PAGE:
« Avoir des opinions politiques,
ce n’est pas avoir une fois pour toutes une idéologie,
c’est prendre des décisions justes dans des circonstances qui changent »
I see there to be much justification in the word of Douglas Murray, however, I find there to be much underestimation of the Left and its 'block' thinking. Many 'Left' thinkers as witnessed in this same forum can come to the understanding of the the differences between those who feel uneasy/ threatened by certain practises of policy and those who are extremist. Contary to popular belief, many also possess the ability to make that distiction of extremism within the Left.Are you aware of those people who pass policies on multiculturalism and immigration?Parliment is the reflection of these same 'white middle-aged men' that are now incensed who originally passed these statutes. Policies of both the Left and the right! Rahila Gupta makes some excellent points.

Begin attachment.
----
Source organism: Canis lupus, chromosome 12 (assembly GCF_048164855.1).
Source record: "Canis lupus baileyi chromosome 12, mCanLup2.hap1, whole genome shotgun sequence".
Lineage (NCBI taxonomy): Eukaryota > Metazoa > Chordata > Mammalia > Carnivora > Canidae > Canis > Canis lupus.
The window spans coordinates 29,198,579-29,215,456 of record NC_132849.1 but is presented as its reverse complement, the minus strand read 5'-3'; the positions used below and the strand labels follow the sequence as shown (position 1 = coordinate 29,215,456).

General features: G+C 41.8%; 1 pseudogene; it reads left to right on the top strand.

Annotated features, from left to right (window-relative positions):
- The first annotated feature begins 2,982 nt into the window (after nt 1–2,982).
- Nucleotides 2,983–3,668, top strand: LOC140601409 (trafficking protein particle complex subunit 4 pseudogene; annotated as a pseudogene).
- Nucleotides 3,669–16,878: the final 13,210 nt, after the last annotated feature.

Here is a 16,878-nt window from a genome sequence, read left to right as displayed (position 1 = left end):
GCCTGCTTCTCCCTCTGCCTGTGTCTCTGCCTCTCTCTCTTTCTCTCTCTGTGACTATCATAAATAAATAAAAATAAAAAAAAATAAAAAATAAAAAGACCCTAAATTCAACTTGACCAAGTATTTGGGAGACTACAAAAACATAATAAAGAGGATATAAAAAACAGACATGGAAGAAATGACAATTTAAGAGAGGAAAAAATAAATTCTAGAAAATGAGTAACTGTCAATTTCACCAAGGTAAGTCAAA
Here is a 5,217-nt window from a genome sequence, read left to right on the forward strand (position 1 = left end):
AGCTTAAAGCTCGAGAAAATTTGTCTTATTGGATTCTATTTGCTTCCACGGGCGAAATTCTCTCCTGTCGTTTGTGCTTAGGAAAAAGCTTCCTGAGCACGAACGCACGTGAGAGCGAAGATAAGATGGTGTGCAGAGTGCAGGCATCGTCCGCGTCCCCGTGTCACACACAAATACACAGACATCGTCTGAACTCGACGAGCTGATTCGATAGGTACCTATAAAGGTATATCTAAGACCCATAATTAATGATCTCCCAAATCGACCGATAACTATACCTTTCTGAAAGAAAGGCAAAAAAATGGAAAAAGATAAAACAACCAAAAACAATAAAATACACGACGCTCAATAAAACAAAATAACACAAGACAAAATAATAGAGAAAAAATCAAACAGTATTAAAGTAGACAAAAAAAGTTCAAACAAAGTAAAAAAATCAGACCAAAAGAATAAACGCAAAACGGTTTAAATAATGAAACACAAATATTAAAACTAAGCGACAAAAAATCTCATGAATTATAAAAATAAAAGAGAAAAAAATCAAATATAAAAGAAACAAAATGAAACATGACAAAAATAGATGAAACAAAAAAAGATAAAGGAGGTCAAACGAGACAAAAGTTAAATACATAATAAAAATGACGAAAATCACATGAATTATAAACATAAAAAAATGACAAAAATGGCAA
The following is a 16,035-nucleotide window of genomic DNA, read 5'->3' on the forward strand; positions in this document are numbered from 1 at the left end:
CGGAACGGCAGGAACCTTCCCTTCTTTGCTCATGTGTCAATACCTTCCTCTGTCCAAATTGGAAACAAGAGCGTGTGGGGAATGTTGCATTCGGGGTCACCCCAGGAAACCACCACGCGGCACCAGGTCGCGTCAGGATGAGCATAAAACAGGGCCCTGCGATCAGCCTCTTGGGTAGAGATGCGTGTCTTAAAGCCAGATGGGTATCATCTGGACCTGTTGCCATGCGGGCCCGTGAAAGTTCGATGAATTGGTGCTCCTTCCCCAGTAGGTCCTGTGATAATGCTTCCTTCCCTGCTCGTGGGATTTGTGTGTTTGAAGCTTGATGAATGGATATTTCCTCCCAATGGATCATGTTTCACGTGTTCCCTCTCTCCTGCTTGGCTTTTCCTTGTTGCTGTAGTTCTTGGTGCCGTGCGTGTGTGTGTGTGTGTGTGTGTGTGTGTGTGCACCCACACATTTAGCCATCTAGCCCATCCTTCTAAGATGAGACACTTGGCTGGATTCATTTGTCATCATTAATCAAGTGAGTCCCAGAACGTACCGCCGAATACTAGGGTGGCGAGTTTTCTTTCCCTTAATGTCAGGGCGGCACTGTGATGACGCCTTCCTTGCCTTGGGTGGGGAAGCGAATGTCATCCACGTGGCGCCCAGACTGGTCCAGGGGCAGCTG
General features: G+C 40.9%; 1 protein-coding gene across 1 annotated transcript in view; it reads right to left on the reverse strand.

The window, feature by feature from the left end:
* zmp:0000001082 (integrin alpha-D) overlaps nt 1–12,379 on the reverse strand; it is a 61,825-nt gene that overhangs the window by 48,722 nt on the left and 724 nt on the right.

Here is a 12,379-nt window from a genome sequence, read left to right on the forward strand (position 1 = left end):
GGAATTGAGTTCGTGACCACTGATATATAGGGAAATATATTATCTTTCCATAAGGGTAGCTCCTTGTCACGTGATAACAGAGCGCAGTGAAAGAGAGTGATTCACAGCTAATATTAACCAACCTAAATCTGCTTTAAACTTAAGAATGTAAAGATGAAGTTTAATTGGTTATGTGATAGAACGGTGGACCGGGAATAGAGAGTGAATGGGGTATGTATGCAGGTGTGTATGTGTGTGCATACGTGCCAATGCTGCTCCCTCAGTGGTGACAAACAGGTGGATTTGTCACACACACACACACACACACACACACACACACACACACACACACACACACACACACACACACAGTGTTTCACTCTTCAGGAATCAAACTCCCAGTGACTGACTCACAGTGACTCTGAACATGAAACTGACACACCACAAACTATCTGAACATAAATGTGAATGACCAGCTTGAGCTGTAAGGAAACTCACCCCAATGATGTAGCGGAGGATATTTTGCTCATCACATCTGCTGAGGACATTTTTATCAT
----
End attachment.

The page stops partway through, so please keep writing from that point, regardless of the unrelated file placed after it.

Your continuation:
Dear Anonymous,you're missing the point here, it isn't about who passes or passed these policies, but who forbids any critic.an example for you:Prominent critics of multiculturalism include Yasmin Alibhai-Brown, Uganda-born author of After Multiculturalism, and one-time black activist Trevor Phillips the chairman of the Commission for Racial Equality. In 2006, Phillips was criticised by London mayor Ken Livingstone, who accused him of fuelling hostility towards ethnic minorities, by attacking the principle of multiculturalism. Livingstone accused Phillips of being so right-wing that he would 'soon be joining the British National Party'.